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During the initial player drafting of ISL, it was disappointing to see most Indian football fans ignorant and blasé about the ISL. A few websites reported the drafting process and the mainstream media almost neglected it. The tournament got its major attention after the announcement of the marquee players and also because of celebrities taking up ownership of some of the teams. In a country like India sports persons and movie stars attractthe maximum eyeballs, and it was indeed a great gesture from people like Sachin Tendulkar, Saurav Ganguly, Hrithik Roshan, Virat Kohli, Abhishek Bachchan, Ranbir Kapoor and MS Dhoni to spend their money for the improvement of a sport that is less followed in India. When the ISL kicked off at Kolkata in front of a crowd of 66000, every Indian football fan was nervous and optimistic. Yes, there was a massive crowd for the opening ceremony, but will it be the same in cities like Mumbai, Delhi and Chennai where the sport is less followed and practiced? This is where the ISL has done wonders – it brought the spirit and enthusiasm of football to the audiences in cities where the sport had a smaller fan following. Even for a match of the national team, very small crowds would be seen, but for the ISL, Delhi posted an average attendance of 15,713, Chennai – 22,095, and Mumbai – 22592. ISL gave hope to a state like Kerala which has produced legends like IM VIjayan. Kerala had been waiting for a good club in the I league as many previous attempts had gone broke or were less successful. Hence after the introduction of Kerala Blasters , a massive support from the state was expected. These expectations were met as the state posted the highest average attendance of 49111. This average attendance was, in fact, the second best among the non-European leagues. ISL broke many viewership records and is now the fourth most watched football league in the world, with Serie A trailing it. This goes to show that in a highly populated country like India, football can indeed create wonders, and that the sleeping giant has now been woken up by the ISL. But what about the players? Has the ISL harnessed any good Indian talent? Yes it has!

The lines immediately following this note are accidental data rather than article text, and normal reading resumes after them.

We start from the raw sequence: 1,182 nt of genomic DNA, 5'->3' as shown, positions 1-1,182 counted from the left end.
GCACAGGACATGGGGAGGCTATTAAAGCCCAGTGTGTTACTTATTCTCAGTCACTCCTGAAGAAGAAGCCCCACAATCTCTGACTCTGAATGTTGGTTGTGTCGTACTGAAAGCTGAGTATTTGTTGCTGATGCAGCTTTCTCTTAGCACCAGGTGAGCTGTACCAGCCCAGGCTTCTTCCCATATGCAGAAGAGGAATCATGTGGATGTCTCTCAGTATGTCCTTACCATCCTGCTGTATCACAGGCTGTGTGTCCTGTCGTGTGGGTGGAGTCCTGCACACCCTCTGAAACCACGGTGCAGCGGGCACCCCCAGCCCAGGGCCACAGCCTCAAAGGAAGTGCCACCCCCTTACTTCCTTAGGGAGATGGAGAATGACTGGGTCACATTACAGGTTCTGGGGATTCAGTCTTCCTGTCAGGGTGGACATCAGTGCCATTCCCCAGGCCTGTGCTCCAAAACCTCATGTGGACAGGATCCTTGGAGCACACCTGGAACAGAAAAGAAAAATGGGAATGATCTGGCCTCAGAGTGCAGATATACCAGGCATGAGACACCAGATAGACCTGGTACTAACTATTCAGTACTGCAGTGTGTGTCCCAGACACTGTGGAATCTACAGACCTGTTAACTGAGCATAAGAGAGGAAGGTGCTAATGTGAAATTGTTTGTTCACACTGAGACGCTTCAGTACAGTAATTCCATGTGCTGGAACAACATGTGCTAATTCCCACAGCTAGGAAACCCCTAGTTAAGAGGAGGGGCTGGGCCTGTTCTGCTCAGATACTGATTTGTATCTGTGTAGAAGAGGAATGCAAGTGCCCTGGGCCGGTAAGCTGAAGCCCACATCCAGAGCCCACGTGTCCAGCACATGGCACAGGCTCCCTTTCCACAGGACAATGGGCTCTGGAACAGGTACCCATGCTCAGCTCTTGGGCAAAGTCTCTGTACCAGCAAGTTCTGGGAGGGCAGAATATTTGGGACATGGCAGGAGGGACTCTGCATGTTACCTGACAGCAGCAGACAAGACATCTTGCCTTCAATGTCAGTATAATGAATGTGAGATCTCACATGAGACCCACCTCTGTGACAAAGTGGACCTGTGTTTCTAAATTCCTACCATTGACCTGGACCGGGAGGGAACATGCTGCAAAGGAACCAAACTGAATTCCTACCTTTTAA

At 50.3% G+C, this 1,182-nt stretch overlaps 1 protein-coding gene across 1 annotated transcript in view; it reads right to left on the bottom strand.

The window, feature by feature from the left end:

Very few would have heard of Sandesh Jinghan, TP Rehneesh, Romeo Fernandes, Mandar Rao, Arnab Mondal, Narayan Das, Jeje, Balwant Singh and many more  before the tournament. But ISL has given them the perfect platform to exhibit their skills, and they have risen to the occasion. Playing alongside stars like  Pires, Garcia, Materazzi, many small-time Indian players have gained immensely in experience and exposure. Any follower of I league would, without a doubt, vouch for the improved quality of game on view.